Elisheva Wimberly is a freelance journalist who recently got her Bachelor’s Degree in Journalism from Georgia State University.
Journalist Jewel Wicker (left), Joseph Ferguson (top right), and Eric Jackson (bottom right) describe what it’s like to write in Atlanta.
Three Atlanta Journalists Give Insight on Their Experience as Black Journalists
By Ariyana Griffin
Atlanta is known as the “Black Mecca” or “Black Hollywood” in today’s society. Being Georgia’s capital, Atlanta really does live up to that name. The city has everything from arts and entertainment, culture, history, professional sports, popular music, and even politics. But what is it like to write in the Peach State’s largest city? Three Black journalists give us their insights for Black History Month.
Joseph Ferguson, @Joseph_Fergie, is currently a Social Media Producer for The Atlanta Journal-Constitution. The newspaper’s website reports, “Joseph writes, hosts, and produces the Youtube series ‘Atlanta Journal-Constitution In Context.’ ” On the Youtube channel, Ferguson focuses on producing videos that explain and break down topics to help people better understand news-related topics. This style of journalism is evolving and becoming more popular due to more people engaging with the short clips on their timelines. Ferguson states this shift shows that the 154-year-old paper is willing to adapt.
But at other papers that wasn’t the case for Furgeson. He says in the past others in the industry didn’t always take his voice and input seriously in his career. However, in Atlanta, he feels things are on a level playing field. “Here [Atlanta] I just have to perform and do good work. I really feel like I’m being judged off of the merit of my work”, he stated.
Eric Jackson, @epjackson, was born and raised in Atlanta. He later became a Sports Business Reporter for Sportico. His beat sits at the intersection of sports and business, meaning he pivots to cover what’s happening on and off the field as well. But before starting his journalism career, Jackson struck out a fair amount. He had no journalism background in college and didn’t have a high-profile internship on his resume. His main words of advice to younger journalists would be, “know what you are getting into and to dream big. I think it’s easy to make yourself small.”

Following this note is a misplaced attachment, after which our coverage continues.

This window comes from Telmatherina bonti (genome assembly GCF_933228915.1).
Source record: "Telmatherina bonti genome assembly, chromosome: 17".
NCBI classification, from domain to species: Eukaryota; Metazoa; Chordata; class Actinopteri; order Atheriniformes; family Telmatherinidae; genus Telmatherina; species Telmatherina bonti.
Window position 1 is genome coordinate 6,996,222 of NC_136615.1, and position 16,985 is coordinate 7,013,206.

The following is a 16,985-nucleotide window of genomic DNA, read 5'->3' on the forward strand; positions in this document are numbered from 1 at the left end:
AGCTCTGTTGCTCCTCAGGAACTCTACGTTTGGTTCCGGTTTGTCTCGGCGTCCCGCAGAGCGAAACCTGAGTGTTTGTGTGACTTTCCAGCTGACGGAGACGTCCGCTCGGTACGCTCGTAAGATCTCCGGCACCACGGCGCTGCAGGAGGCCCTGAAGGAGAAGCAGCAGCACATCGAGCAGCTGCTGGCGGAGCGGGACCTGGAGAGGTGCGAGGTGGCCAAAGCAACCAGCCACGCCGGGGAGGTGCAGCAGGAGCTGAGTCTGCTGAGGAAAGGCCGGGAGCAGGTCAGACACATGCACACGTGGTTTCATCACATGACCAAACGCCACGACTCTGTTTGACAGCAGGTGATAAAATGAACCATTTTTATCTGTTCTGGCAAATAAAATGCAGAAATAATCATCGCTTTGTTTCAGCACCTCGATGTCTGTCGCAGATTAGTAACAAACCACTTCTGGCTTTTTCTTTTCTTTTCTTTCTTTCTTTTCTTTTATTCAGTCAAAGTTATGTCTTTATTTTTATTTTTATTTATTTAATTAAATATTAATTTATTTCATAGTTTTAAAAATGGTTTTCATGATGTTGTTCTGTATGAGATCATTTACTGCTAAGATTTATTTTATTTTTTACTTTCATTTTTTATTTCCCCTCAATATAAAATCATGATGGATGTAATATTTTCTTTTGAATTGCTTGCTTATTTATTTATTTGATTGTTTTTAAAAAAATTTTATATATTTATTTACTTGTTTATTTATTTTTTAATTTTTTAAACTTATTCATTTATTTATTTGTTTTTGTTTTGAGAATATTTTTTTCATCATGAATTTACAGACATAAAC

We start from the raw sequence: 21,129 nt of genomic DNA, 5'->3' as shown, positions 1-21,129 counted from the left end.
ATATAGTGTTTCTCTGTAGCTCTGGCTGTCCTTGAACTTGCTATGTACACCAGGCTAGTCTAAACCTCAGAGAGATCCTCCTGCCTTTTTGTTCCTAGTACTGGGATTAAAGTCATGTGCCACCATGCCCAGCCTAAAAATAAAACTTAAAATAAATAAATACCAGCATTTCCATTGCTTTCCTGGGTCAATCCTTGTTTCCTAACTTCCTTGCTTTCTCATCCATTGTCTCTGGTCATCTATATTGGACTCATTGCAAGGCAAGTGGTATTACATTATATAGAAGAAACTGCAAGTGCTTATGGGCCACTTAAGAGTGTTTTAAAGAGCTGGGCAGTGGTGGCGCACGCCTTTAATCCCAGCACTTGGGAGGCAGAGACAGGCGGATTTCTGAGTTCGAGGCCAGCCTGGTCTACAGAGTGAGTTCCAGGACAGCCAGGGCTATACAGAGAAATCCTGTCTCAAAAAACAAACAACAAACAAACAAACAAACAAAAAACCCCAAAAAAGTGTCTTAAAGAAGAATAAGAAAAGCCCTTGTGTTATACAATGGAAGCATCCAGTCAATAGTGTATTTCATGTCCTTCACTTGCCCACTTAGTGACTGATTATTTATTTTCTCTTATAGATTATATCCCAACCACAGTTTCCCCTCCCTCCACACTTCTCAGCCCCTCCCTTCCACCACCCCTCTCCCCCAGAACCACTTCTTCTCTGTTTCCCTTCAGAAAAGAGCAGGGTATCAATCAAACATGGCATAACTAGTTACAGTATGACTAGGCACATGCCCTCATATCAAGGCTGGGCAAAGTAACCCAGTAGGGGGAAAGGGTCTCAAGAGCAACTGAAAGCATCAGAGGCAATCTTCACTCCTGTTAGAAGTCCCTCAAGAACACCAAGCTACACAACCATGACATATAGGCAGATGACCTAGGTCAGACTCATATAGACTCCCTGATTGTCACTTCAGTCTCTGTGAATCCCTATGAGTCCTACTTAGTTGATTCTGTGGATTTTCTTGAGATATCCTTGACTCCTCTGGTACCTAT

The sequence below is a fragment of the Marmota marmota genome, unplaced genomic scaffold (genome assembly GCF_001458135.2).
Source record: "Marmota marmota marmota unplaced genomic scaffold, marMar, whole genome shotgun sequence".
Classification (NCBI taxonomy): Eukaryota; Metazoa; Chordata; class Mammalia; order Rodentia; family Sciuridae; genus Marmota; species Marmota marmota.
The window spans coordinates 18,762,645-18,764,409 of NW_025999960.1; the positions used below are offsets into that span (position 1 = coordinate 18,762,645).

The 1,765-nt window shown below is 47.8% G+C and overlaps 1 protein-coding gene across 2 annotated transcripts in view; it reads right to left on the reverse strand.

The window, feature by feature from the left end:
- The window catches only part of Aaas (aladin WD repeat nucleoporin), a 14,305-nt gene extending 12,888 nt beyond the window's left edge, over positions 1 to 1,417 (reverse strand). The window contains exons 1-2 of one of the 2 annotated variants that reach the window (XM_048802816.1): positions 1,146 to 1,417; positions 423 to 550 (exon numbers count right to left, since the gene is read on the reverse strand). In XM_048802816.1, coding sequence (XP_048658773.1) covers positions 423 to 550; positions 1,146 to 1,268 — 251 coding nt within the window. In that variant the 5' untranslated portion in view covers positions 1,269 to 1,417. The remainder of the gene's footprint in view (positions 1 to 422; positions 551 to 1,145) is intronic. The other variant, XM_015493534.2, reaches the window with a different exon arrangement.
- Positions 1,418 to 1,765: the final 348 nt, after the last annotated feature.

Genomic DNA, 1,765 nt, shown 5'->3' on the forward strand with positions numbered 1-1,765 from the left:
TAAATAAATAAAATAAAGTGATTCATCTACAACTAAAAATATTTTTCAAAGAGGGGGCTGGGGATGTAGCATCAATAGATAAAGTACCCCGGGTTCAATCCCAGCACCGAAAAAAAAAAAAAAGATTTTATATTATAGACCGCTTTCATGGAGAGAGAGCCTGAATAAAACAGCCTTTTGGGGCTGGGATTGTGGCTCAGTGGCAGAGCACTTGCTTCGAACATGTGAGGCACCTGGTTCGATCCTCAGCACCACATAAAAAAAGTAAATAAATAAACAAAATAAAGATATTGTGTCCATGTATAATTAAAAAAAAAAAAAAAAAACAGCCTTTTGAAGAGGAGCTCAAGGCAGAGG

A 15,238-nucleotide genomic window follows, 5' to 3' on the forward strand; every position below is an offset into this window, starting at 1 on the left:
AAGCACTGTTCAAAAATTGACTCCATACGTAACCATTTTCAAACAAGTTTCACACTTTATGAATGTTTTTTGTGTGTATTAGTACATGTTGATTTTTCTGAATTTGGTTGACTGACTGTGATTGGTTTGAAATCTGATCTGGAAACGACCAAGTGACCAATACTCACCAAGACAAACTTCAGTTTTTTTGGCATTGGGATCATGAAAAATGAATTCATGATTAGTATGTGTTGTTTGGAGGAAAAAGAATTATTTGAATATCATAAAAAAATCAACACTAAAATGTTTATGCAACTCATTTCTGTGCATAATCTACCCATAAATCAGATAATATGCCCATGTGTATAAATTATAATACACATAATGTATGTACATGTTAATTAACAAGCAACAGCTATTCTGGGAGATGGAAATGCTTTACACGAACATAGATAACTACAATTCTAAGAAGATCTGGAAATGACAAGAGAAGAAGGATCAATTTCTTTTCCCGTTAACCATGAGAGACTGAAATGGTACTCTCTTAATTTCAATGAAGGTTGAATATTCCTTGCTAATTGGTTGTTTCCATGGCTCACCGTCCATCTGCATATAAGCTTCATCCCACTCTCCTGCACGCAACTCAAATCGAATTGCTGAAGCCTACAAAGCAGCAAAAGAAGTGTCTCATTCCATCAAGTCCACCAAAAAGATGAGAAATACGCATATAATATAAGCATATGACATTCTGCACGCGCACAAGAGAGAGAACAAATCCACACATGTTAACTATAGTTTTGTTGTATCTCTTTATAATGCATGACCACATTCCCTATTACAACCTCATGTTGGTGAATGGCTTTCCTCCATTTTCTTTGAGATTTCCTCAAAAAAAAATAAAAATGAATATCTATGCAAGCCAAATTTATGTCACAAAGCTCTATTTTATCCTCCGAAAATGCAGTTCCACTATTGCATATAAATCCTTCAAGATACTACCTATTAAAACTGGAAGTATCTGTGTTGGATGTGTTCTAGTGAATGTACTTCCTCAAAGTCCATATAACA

Jackson recently moved north to New York to cover more national news, but before working for Sportico, he wrote for The Atlanta Business Chronicle for over two years. “I don’t think there is a better city other than Atlanta to be a Black journalist,” Jackson stated.
Freelancer Jewel Wicker, @jewelwickershow, would have to agree with those sentiments. She is another Atlanta native who has struck gold in the market. The entertainment reporter boasts bylines from publications such as GQ, Billboard and, NPR Music. Wicker says she was able to get the spotlight from national publications because of living in such a popular city. She adds that with more eyes turning to Atlanta reporters have a new purpose, “I think we have a responsibility to tell a story that is often overlooked, and I try to do that in my work.”
So whether it’s covering the latest breaking news of the day or a new song from some studio in Atlanta, there are plenty of opportunities for black writers. Atlanta provides Black journalists with the platform they need to have their voices heard while lifting others.
This issue of the Byline was edited by AABJ VP of Print, Tianna Faulkner and Byline Chair Natalie Mendenhall.